Do you what is a virtual particle? It's again another way to interpret vacuum energy.
This way of thinking states that void isn't vacuum, it has particles. Not exactly normal particles but virtual particles.
These particles are always spawning in pairs of two: a virtual particle and a virtual anti-particle. They spawn and almost instantly they collide disintegrating themselves into a net 0 energy profit.

But, what happens if we capture one of this particles? Well, black holes already do that in the way os Hawking radiation. A pair of particles spawns one of them inside the even of the horizon while the other outside. That particle escape producing energy, so in order to not break the conservation law, the black hole pays the energy price. That is the explanation of why black holes evaporate over time.

If we could artificially create virtual particles without a black hole, something inside our universe must be obligated to pay the energy price disintegrating itself. If we are lucky and that victim isn't us we could generate energy even after the Heat Death of the universe. Just pray to not be the next victim of energy price.

• The way you explained hawking radiation and black hole evaporation didn't sound quite right. The way you put it, the black hole is constantly increasing in mass from these events and is doing the opposite of evaporating; the net result would be an increase in mass. – Loduwijk Jul 19 '18 at 18:41
• @Aaron I think you are right... I have heard it better explained as due to the uncertainty principle around a virtual particle at the event horizon in different reference frames. If it was really particle/anti-particle pairs, then why would only the anti-particles fall into the hole? (This would provide a convenient explanation for why the universe doesn't contain appreciable amounts of anti-matter, however...) – Michael Jul 19 '18 at 19:25
• @Aaron, I am sorry but isn't the idea this?: A pair of virtual particles spawns, one of both falls into the black hole, the other one escape from it. In order to prevent breaking the conservation law because they didn't collide and disintegrate, the black hole must pay the energy of both particles. – Ender Look Jul 19 '18 at 20:29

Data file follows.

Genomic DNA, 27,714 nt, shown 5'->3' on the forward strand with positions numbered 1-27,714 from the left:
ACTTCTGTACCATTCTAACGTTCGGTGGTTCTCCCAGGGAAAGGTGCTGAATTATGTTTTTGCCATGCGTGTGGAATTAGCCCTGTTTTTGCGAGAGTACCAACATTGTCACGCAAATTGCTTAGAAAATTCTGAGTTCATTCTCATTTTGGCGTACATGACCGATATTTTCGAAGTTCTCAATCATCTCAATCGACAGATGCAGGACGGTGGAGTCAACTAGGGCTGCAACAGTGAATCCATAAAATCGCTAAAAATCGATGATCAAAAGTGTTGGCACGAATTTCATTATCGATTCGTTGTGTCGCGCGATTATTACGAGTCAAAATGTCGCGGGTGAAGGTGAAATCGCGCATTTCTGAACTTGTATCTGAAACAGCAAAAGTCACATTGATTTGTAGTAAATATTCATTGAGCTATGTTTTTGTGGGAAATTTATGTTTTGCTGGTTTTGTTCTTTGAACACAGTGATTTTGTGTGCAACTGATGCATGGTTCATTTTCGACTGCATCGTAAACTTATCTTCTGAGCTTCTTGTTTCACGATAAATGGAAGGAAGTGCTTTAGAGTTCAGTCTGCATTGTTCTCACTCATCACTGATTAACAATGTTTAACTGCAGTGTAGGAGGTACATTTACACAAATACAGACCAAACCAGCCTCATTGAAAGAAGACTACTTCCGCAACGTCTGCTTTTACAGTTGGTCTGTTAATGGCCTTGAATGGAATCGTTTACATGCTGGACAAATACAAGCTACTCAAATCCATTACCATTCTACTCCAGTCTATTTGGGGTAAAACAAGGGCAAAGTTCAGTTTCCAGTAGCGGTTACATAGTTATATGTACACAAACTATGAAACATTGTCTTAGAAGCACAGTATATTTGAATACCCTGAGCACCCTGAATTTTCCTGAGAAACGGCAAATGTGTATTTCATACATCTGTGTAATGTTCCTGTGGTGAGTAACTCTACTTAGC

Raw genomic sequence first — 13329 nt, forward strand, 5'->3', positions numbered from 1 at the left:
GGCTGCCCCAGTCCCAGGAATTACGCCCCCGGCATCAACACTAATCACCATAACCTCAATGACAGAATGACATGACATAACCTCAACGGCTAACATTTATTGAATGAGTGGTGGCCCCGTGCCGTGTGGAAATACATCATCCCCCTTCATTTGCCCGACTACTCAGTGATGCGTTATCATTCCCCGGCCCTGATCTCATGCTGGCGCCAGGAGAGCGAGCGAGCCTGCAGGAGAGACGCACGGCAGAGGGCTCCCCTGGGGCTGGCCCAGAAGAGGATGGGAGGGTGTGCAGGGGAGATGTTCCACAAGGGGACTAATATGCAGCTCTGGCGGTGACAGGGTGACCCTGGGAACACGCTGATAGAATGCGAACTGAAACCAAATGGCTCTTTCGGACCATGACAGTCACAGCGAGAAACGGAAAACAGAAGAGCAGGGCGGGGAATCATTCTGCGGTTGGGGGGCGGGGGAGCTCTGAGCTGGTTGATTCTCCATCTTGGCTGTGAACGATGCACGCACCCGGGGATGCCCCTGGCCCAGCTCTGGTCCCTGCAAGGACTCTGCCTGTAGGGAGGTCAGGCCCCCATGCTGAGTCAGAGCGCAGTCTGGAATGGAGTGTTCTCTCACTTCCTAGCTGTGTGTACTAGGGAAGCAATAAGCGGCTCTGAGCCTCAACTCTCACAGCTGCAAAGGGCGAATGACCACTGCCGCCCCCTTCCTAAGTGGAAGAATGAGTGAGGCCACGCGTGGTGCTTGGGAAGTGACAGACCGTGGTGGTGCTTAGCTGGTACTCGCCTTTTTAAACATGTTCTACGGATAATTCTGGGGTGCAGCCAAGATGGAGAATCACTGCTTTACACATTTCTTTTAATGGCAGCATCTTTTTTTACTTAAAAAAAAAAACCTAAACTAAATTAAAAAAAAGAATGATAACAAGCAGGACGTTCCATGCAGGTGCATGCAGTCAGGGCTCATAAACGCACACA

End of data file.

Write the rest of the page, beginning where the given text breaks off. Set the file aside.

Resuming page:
• @Michael, please read the comment I've left to Aaron. – Ender Look Jul 19 '18 at 20:29
• @EnderLook What do you mean by "pay the energy of both particles"? How does it do that? It has been a long time since I have read anything on black holes, so what you are saying sounds familiar but I think you might be missing a step. I am not completely sure, but it just looks odd reading about a black hole taking a particle in but losing mass. – Loduwijk Jul 19 '18 at 20:48

Maybe

Assuming all mass and energy don't collapse back in on themselves due to gravity and the universe resets with a big bang. (Leading to the separate question of how do you survive the Big Bang)

The entropy and disorder of any closed system is always going to increase. The universe will eventually degrade to a random jumble on neutrinos and photons of progressively lower energies that spread away from each other occupying a larger and larger space.

The hyper-advanced life that you posit might be able to make the cold scatter universe livable by changing the fundamental assumption of closedness. Opening the bottle as it were to another universe would allow for the importation of yummy highly structured and ordered matter and energy. This would decrease the entropy to the hyper-advanced life's universe and increase the entropy of the other universe by a greater amount so everything is cool physics wise. The owners of pilfered stars and galaxies would probably disagree though.

• Hello, MongoTheGeek, and welcome to Worldbuilding.SE! Please take our tour and visit the help center to learn more about the site. Have a nice day! – Gryphon Jul 18 '18 at 19:59

I offer as an answer, this quote from Daniel Moynihan: "everyone is entitled to his own opinion, but not his own Facts..."

To suppose that a Type III (Or greater ) Civilization has an understanding of Physical Laws superior to ours is a given, however they are the same laws we have. Entropy flows in a single direction, only, therefore, No, they could not.

For an interesting side read ( only 13 pages) see Isaac Asimov's brilliant short story " The Last Question" - it addresses a nearly identical question as you have posed.

• This assumes that our current understanding of entropy is correct and that in general the laws of physics we have inferred so far are correct and will stay correct. Occam's razor and many experiments suggests that's the case but on the other hand from the point of galactic time scales we are laughably young and stupid. If it is actually possible for sentient life to survive for galactic time scales it's anybody's guess. – DRF Jul 18 '18 at 18:36